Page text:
Wednesday, July 21, 2010

Finding old friends at the Palazzo Massimo

Today, I decided to get started on visiting the many museums with major collections of ancient Roman art. A really great deal is the Museo Nazionale Romano, which offers admission to four museums: the Palazzo Massimo, the Palazzo Altemps, the Crypta Balbi, and the Terme di Diocleziano all for the relatively reasonable price of 7 Euros. The best part is that my ticket is good for three days, so that I don't have to try to visit all four museums in one day.

So today, my goal was to see the Palazzo Massimo and the Baths of Diocletian, which are right across the street from one another. I started with the Palazzo Massimo, which turned out to be packed with familiar and unfamiliar works of Roman art. I'm going to follow my pattern from the last few days, and show you all a few of the highlights.

Just inside the first gallery, there was a row of portrait busts from the Republican period, and while I'm not going to bore you with all my thoughts about them, I thought that the lady above was worth mentioning, because I've never noticed a bust with pierced ears before! In Greek and Roman times, all marble sculpture would have been painted, and now that I see the pierced ears, I'm wondering if they were decorated with other adornments as well. I don't think I've read anything mentioning this before, and I'd really like to learn more.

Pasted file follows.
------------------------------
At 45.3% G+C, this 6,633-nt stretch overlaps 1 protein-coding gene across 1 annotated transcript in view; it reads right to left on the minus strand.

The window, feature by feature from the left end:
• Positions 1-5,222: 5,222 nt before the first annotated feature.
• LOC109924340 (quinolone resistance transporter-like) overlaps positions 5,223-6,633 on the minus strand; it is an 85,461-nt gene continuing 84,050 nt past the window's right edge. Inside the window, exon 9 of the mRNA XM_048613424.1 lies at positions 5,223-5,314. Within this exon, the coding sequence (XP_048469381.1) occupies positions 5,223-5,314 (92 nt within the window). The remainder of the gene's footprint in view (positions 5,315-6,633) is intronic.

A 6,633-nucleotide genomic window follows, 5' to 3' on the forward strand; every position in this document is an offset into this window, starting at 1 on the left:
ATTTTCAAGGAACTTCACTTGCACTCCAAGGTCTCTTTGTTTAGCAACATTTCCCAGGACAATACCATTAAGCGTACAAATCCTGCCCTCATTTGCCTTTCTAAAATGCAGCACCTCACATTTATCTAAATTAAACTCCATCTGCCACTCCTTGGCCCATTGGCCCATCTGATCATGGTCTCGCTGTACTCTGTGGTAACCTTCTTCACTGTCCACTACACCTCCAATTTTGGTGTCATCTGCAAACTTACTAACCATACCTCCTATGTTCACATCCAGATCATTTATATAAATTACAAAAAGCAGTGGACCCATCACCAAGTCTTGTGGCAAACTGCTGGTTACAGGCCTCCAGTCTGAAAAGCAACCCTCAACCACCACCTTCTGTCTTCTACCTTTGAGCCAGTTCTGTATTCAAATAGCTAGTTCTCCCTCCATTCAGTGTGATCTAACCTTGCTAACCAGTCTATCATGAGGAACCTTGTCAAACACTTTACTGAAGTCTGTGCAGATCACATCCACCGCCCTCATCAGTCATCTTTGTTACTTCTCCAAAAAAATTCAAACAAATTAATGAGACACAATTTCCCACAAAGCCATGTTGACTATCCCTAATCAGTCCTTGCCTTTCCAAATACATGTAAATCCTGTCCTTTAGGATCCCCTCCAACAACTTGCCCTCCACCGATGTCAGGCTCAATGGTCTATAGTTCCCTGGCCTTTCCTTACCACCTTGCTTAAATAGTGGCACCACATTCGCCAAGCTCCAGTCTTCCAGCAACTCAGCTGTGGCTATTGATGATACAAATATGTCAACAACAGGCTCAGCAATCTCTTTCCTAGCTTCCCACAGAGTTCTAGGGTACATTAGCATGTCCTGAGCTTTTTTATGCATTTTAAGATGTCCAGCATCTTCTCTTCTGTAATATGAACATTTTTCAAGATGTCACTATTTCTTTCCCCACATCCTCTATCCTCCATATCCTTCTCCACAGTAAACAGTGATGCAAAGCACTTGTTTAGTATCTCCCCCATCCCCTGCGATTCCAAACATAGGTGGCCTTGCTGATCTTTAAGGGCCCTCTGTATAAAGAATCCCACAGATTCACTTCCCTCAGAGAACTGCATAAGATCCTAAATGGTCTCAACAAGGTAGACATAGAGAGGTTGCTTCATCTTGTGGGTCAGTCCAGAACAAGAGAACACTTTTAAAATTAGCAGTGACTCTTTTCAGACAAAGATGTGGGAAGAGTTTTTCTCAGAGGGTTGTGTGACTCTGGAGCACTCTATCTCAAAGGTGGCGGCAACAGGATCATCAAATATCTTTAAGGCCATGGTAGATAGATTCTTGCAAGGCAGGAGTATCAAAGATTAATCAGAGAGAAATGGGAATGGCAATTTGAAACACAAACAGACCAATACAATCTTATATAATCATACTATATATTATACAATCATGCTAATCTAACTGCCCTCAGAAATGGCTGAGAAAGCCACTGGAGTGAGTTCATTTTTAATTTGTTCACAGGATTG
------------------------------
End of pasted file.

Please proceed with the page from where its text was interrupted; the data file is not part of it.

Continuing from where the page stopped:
Glancing down to the end of the gallery, I was surprised by a familiar face:

The Tivoli General! It's been in vogue for art historians to pick on this poor guy for decades now, thanks to the fact that to a modern viewer, his aged and wrinkled face seems oddly matched with his youthful and muscle-bound torso. Christopher Hallett argues pretty persuasively, though, that this juxtaposition would not have bothered most Romans, because the head and the body would have conveyed complex ideas about manly virtue. Personally, on looking at it up close, I'm wondering at what point in his history he lost his right arm and the top of his head. The breaks are clean, almost as if they were sawn off. Could a restorer have done this somehow?

I love the idea that Roman artworks that I've read about are going to keep sneaking up on me. My guidebook tells me about the major works for a general audience, but I've found all sorts of other things as well. This is going to be a fun couple of weeks.

Here's a detail of one of the works I knew would be in the Palazzo Massimo: